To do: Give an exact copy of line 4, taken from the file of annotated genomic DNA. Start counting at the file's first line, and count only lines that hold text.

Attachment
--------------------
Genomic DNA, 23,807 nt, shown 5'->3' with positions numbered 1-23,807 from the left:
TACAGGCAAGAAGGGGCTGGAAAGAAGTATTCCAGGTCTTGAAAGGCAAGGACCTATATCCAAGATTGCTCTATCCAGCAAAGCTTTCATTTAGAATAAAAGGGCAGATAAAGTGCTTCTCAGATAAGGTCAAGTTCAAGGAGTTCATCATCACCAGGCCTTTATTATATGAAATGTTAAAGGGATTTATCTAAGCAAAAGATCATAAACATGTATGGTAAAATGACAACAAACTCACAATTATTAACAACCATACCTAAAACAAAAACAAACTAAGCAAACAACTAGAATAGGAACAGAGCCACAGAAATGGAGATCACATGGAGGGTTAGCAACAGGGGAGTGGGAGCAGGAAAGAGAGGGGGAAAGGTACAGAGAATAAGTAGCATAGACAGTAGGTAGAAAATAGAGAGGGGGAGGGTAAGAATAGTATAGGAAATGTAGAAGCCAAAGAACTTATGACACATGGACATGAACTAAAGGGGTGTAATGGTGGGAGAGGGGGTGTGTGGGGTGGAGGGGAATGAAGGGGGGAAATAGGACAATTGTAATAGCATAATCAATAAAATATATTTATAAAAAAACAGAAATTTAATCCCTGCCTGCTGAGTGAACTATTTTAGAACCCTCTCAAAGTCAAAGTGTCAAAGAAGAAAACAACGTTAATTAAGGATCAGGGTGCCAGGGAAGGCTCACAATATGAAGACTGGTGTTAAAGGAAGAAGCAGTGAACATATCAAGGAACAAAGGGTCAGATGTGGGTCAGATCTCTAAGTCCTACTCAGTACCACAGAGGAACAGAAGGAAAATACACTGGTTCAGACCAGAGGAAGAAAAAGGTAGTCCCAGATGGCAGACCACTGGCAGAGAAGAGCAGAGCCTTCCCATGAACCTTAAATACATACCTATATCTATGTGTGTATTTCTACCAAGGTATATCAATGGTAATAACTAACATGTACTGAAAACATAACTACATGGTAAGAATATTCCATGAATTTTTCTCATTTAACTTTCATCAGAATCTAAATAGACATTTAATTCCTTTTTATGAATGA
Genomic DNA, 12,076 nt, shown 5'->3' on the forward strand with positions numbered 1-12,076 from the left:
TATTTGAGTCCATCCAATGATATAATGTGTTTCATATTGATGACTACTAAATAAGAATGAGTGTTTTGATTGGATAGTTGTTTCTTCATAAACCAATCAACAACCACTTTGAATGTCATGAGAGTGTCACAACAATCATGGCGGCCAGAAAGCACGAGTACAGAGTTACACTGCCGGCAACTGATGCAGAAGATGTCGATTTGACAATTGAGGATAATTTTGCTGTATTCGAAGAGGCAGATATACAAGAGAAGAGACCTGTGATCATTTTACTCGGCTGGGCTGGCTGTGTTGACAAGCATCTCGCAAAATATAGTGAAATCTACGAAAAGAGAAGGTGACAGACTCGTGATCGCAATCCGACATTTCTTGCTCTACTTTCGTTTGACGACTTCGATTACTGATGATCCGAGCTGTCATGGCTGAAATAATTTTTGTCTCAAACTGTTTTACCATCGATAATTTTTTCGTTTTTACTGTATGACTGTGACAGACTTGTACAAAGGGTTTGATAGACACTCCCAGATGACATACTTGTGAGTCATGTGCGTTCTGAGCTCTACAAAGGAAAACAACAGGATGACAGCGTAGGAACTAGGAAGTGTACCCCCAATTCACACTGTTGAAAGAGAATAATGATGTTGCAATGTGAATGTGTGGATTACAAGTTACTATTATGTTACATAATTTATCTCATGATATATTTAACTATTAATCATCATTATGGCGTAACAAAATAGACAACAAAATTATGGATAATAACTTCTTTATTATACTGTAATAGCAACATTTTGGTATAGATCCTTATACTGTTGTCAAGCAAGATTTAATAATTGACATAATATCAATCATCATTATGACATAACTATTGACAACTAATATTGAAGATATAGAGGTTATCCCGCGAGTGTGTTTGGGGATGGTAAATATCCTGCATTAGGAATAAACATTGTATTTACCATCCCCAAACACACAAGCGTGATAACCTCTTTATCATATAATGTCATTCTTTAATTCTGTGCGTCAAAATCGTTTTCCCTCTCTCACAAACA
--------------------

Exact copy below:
TATTTGAGTCCATCCAATGATATAATGTGTTTCATATTGATGACTACTAAATAAGAATGAGTGTTTTGATTGGATAGTTGTTTCTTCATAAACCAATCAACAACCACTTTGAATGTCATGAGAGTGTCACAACAATCATGGCGGCCAGAAAGCACGAGTACAGAGTTACACTGCCGGCAACTGATGCAGAAGATGTCGATTTGACAATTGAGGATAATTTTGCTGTATTCGAAGAGGCAGATATACAAGAGAAGAGACCTGTGATCATTTTACTCGGCTGGGCTGGCTGTGTTGACAAGCATCTCGCAAAATATAGTGAAATCTACGAAAAGAGAAGGTGACAGACTCGTGATCGCAATCCGACATTTCTTGCTCTACTTTCGTTTGACGACTTCGATTACTGATGATCCGAGCTGTCATGGCTGAAATAATTTTTGTCTCAAACTGTTTTACCATCGATAATTTTTTCGTTTTTACTGTATGACTGTGACAGACTTGTACAAAGGGTTTGATAGACACTCCCAGATGACATACTTGTGAGTCATGTGCGTTCTGAGCTCTACAAAGGAAAACAACAGGATGACAGCGTAGGAACTAGGAAGTGTACCCCCAATTCACACTGTTGAAAGAGAATAATGATGTTGCAATGTGAATGTGTGGATTACAAGTTACTATTATGTTACATAATTTATCTCATGATATATTTAACTATTAATCATCATTATGGCGTAACAAAATAGACAACAAAATTATGGATAATAACTTCTTTATTATACTGTAATAGCAACATTTTGGTATAGATCCTTATACTGTTGTCAAGCAAGATTTAATAATTGACATAATATCAATCATCATTATGACATAACTATTGACAACTAATATTGAAGATATAGAGGTTATCCCGCGAGTGTGTTTGGGGATGGTAAATATCCTGCATTAGGAATAAACATTGTATTTACCATCCCCAAACACACAAGCGTGATAACCTCTTTATCATATAATGTCATTCTTTAATTCTGTGCGTCAAAATCGTTTTCCCTCTCTCACAAACA